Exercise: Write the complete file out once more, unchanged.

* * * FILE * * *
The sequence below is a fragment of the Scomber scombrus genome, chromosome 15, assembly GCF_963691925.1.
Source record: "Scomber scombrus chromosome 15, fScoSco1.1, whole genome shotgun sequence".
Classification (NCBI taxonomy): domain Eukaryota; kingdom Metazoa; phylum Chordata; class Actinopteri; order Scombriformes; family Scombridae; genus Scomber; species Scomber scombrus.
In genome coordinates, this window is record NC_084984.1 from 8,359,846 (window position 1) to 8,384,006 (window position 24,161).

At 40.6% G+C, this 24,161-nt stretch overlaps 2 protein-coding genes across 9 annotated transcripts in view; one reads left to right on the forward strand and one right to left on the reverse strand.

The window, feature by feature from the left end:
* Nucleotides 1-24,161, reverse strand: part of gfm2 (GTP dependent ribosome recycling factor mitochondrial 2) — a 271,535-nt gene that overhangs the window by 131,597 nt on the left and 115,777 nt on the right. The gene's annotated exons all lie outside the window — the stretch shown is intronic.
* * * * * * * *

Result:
The sequence below is a fragment of the Scomber scombrus genome, chromosome 15, assembly GCF_963691925.1.
Source record: "Scomber scombrus chromosome 15, fScoSco1.1, whole genome shotgun sequence".
Classification (NCBI taxonomy): domain Eukaryota; kingdom Metazoa; phylum Chordata; class Actinopteri; order Scombriformes; family Scombridae; genus Scomber; species Scomber scombrus.
In genome coordinates, this window is record NC_084984.1 from 8,359,846 (window position 1) to 8,384,006 (window position 24,161).

At 40.6% G+C, this 24,161-nt stretch overlaps 2 protein-coding genes across 9 annotated transcripts in view; one reads left to right on the forward strand and one right to left on the reverse strand.

The window, feature by feature from the left end:
* Nucleotides 1-24,161, reverse strand: part of gfm2 (GTP dependent ribosome recycling factor mitochondrial 2) — a 271,535-nt gene that overhangs the window by 131,597 nt on the left and 115,777 nt on the right. The gene's annotated exons all lie outside the window — the stretch shown is intronic.